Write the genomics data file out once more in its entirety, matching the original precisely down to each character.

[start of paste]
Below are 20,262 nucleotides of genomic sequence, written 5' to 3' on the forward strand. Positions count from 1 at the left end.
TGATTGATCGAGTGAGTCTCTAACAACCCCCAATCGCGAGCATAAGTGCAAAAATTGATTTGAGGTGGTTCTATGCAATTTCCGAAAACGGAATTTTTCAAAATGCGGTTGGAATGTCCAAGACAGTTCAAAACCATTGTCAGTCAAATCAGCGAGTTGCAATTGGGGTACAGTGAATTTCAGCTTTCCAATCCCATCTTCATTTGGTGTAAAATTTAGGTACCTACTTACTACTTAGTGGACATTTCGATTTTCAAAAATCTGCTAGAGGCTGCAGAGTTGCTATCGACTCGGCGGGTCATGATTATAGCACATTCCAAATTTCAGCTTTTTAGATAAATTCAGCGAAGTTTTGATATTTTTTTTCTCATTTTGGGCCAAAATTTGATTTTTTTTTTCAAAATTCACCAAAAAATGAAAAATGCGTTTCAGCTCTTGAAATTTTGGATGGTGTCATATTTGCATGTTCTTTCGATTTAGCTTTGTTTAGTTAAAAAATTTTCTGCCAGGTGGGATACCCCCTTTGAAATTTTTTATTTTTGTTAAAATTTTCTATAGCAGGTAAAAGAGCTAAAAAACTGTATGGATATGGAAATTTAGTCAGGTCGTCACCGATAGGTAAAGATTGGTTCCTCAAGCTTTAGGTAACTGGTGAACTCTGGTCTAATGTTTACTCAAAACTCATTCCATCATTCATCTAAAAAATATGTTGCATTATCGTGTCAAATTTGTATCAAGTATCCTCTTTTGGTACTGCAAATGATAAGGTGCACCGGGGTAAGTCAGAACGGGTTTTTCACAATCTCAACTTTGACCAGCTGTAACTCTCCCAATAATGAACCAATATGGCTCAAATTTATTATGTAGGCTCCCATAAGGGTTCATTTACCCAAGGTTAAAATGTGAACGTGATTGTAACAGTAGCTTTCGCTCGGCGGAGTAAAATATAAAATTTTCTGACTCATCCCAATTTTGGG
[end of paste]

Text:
Below are 20,262 nucleotides of genomic sequence, written 5' to 3' on the forward strand. Positions count from 1 at the left end.
TGATTGATCGAGTGAGTCTCTAACAACCCCCAATCGCGAGCATAAGTGCAAAAATTGATTTGAGGTGGTTCTATGCAATTTCCGAAAACGGAATTTTTCAAAATGCGGTTGGAATGTCCAAGACAGTTCAAAACCATTGTCAGTCAAATCAGCGAGTTGCAATTGGGGTACAGTGAATTTCAGCTTTCCAATCCCATCTTCATTTGGTGTAAAATTTAGGTACCTACTTACTACTTAGTGGACATTTCGATTTTCAAAAATCTGCTAGAGGCTGCAGAGTTGCTATCGACTCGGCGGGTCATGATTATAGCACATTCCAAATTTCAGCTTTTTAGATAAATTCAGCGAAGTTTTGATATTTTTTTTCTCATTTTGGGCCAAAATTTGATTTTTTTTTTCAAAATTCACCAAAAAATGAAAAATGCGTTTCAGCTCTTGAAATTTTGGATGGTGTCATATTTGCATGTTCTTTCGATTTAGCTTTGTTTAGTTAAAAAATTTTCTGCCAGGTGGGATACCCCCTTTGAAATTTTTTATTTTTGTTAAAATTTTCTATAGCAGGTAAAAGAGCTAAAAAACTGTATGGATATGGAAATTTAGTCAGGTCGTCACCGATAGGTAAAGATTGGTTCCTCAAGCTTTAGGTAACTGGTGAACTCTGGTCTAATGTTTACTCAAAACTCATTCCATCATTCATCTAAAAAATATGTTGCATTATCGTGTCAAATTTGTATCAAGTATCCTCTTTTGGTACTGCAAATGATAAGGTGCACCGGGGTAAGTCAGAACGGGTTTTTCACAATCTCAACTTTGACCAGCTGTAACTCTCCCAATAATGAACCAATATGGCTCAAATTTATTATGTAGGCTCCCATAAGGGTTCATTTACCCAAGGTTAAAATGTGAACGTGATTGTAACAGTAGCTTTCGCTCGGCGGAGTAAAATATAAAATTTTCTGACTCATCCCAATTTTGGG